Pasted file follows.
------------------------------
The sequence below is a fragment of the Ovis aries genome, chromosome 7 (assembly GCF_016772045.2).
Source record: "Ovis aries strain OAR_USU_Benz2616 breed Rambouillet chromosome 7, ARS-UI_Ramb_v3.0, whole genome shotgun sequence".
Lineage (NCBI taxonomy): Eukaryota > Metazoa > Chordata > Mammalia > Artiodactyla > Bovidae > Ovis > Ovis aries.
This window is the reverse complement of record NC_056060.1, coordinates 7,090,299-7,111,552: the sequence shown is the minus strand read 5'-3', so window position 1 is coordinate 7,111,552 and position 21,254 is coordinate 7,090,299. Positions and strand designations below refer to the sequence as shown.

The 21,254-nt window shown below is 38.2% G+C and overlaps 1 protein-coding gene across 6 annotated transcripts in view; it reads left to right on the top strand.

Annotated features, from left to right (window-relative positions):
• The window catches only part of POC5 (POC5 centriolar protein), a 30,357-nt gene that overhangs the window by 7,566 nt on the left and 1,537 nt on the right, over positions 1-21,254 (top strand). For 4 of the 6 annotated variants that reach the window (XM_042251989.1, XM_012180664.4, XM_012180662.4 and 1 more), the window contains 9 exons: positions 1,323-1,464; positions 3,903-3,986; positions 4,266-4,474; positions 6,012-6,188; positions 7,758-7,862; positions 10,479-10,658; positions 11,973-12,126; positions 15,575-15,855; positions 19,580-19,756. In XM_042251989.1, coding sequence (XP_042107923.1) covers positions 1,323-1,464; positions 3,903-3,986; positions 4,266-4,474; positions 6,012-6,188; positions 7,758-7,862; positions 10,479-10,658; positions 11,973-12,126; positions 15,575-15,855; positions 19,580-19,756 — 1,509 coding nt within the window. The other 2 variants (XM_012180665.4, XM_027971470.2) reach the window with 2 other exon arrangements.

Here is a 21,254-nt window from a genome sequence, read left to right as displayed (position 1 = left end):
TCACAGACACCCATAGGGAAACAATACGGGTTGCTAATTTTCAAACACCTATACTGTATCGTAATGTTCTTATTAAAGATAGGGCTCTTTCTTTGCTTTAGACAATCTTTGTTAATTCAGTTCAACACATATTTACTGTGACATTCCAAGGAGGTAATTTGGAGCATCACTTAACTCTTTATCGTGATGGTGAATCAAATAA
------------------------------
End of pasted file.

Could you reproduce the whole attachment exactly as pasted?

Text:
The sequence below is a fragment of the Ovis aries genome, chromosome 7 (assembly GCF_016772045.2).
Source record: "Ovis aries strain OAR_USU_Benz2616 breed Rambouillet chromosome 7, ARS-UI_Ramb_v3.0, whole genome shotgun sequence".
Lineage (NCBI taxonomy): Eukaryota > Metazoa > Chordata > Mammalia > Artiodactyla > Bovidae > Ovis > Ovis aries.
This window is the reverse complement of record NC_056060.1, coordinates 7,090,299-7,111,552: the sequence shown is the minus strand read 5'-3', so window position 1 is coordinate 7,111,552 and position 21,254 is coordinate 7,090,299. Positions and strand designations below refer to the sequence as shown.

The 21,254-nt window shown below is 38.2% G+C and overlaps 1 protein-coding gene across 6 annotated transcripts in view; it reads left to right on the top strand.

Annotated features, from left to right (window-relative positions):
• The window catches only part of POC5 (POC5 centriolar protein), a 30,357-nt gene that overhangs the window by 7,566 nt on the left and 1,537 nt on the right, over positions 1-21,254 (top strand). For 4 of the 6 annotated variants that reach the window (XM_042251989.1, XM_012180664.4, XM_012180662.4 and 1 more), the window contains 9 exons: positions 1,323-1,464; positions 3,903-3,986; positions 4,266-4,474; positions 6,012-6,188; positions 7,758-7,862; positions 10,479-10,658; positions 11,973-12,126; positions 15,575-15,855; positions 19,580-19,756. In XM_042251989.1, coding sequence (XP_042107923.1) covers positions 1,323-1,464; positions 3,903-3,986; positions 4,266-4,474; positions 6,012-6,188; positions 7,758-7,862; positions 10,479-10,658; positions 11,973-12,126; positions 15,575-15,855; positions 19,580-19,756 — 1,509 coding nt within the window. The other 2 variants (XM_012180665.4, XM_027971470.2) reach the window with 2 other exon arrangements.

Here is a 21,254-nt window from a genome sequence, read left to right as displayed (position 1 = left end):
TCACAGACACCCATAGGGAAACAATACGGGTTGCTAATTTTCAAACACCTATACTGTATCGTAATGTTCTTATTAAAGATAGGGCTCTTTCTTTGCTTTAGACAATCTTTGTTAATTCAGTTCAACACATATTTACTGTGACATTCCAAGGAGGTAATTTGGAGCATCACTTAACTCTTTATCGTGATGGTGAATCAAATAA